Oscar Wilde’s influence in both his prose and personal style has reached a mythical and iconic status, yet of the writer’s personal wardrobe only a white dress shirt has survived. So it’s almost perfect for the man of such grand reputation and words that only a simple shirt remains, but its survival is owed to a sum of coincidence.
Discussion of the fashioned body so often focuses on clothing; but, no less a realm for the symbolic power of fashion, is the head. In today’s post we raise our eyes to one of the many such cultural phenomena that sits on the highest peak of the human body
The day dawned bleak and chill, a moving wall of grey light out of the north-east which, instead of dissolving into moisture, seemed to disintegrate into minute and venomous particles, like dust that, when Dilsey opened the door of the cabin and emerged, needled laterally into her flesh, precipitating not so much a moisture as a substance partaking of the quality of thin, not quite congealed oil.
One of the first costume scholars, and a long-time conservator at the Victoria & Albert Museum in London, James Laver is a key figure of early fashion academia, and one of the first to write critically on clothes (or ‘finery’ as it was then referred to), and how we engage with them socially and culturally.
Fashion wares for sale in a street market are widely considered to be the final stage in a product-cycle bracket. A closed system based on a hierarchy; from inception at a high design level, to obliteration, the ‘trickle-down’ effect has a beginning, middle and end.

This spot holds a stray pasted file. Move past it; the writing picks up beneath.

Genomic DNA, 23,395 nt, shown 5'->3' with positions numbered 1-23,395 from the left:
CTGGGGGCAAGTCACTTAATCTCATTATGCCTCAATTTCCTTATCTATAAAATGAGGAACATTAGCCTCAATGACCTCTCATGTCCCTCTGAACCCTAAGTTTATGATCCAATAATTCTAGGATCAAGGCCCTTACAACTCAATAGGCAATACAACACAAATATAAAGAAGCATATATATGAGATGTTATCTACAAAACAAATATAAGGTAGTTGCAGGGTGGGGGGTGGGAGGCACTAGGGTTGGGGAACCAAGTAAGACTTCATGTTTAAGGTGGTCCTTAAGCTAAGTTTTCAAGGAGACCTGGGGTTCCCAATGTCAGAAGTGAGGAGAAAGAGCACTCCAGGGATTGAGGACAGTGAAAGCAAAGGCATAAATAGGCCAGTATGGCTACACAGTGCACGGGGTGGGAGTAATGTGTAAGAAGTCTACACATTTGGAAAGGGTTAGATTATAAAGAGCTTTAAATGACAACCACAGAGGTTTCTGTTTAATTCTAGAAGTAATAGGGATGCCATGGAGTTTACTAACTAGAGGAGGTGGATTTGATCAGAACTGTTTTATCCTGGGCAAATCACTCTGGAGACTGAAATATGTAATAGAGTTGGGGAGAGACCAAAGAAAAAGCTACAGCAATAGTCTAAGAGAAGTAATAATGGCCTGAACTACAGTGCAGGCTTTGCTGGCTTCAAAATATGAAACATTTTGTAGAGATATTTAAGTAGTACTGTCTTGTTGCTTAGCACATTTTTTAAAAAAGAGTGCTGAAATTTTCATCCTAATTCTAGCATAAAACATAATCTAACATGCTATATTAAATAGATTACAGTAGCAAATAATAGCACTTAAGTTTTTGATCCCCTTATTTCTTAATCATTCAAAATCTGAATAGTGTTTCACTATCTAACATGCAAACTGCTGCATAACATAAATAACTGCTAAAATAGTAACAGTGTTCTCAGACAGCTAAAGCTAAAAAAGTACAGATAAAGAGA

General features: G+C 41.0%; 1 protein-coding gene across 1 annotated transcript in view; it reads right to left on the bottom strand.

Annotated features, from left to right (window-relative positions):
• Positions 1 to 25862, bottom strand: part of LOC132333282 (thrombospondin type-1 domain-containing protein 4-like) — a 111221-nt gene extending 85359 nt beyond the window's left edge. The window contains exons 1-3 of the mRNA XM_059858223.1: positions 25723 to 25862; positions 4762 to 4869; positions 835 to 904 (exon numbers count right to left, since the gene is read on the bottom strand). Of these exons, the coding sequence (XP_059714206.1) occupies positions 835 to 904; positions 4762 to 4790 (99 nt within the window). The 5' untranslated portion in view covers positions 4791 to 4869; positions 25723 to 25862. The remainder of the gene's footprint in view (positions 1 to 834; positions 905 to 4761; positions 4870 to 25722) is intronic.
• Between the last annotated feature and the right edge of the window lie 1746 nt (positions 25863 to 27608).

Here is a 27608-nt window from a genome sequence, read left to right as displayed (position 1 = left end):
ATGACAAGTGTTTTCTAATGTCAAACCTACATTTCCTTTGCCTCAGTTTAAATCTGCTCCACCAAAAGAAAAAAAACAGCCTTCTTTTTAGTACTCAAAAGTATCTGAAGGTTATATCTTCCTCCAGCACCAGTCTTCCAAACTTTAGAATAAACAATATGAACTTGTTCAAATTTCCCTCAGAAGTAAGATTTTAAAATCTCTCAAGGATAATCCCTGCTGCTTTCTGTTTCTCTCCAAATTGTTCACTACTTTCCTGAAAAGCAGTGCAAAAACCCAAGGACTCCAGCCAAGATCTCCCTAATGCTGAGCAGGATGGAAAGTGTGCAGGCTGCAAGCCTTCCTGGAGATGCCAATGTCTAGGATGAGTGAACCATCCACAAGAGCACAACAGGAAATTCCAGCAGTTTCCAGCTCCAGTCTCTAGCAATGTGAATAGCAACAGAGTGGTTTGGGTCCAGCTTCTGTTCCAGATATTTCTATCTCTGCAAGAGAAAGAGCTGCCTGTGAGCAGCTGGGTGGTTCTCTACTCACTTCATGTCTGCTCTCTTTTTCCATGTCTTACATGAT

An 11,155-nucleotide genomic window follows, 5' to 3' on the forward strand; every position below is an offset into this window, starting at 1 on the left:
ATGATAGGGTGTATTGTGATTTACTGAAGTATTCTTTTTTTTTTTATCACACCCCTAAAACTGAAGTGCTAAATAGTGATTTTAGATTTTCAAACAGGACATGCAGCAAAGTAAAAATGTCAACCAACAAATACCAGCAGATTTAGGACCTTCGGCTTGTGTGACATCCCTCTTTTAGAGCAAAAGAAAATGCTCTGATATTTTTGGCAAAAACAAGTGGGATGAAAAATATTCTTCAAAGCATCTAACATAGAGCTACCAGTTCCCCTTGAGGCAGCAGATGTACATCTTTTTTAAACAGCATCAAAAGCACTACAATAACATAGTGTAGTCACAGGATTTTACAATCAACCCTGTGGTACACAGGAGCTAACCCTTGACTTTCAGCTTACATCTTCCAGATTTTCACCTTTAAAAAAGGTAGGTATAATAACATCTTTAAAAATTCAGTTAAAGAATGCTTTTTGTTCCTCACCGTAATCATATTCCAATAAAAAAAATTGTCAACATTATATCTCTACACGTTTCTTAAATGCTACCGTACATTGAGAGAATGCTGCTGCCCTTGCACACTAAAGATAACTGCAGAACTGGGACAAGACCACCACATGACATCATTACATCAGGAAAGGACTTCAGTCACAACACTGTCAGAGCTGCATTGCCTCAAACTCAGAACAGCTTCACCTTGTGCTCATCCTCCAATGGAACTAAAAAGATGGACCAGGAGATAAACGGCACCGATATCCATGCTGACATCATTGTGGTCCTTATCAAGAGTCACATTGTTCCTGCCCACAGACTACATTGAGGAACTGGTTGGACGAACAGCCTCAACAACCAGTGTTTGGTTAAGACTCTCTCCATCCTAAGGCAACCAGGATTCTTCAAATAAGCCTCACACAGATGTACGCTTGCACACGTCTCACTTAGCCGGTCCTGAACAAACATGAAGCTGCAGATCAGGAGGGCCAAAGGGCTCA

As a platform for performance, the stage lends itself ideally to the pushing of sartorial boundaries to entertain an audience, so its no surprise that most ‘fashion moments’ in have occurred in this medium. From Josephine Baker to David Bowie, fashion and the arts share these seminal and nostalgically symbolic images. Novelty and expression are the most important notions of the stage, to amaze and push boundaries for an audience is only the beginnings of successful entertainment.
While sharing a meal themed around ‘reading between the lines’, Grazia’s Melanie Rickey, Disegno’s Johanna Agerman, Bon’s Madelaine Levy, Susanna Lau of Susie Bubble, Tamsin Blanchard of the Telegraph and scholars Elizabeth Wilson and Caroline Evans talked about the difficulties of negotiating editorial freedom and commercial dependence, how to bridge theory and practice in fashion and what writing about dress should aim to say about fashion today.
Rick Owens’ Michèle Lamy showed a select audience personal archive images and garments while telling tales about childhood rebellion, her love of adventure, how to create myths and the most important fashion moments in her life.
Patrick Scallon, communications director of Dries van Noten, spoke to a full house about the importance of remaining independent, how the industry has changed in the last two decades and the role he had in shaping the legacy of Maison Martin Margiela.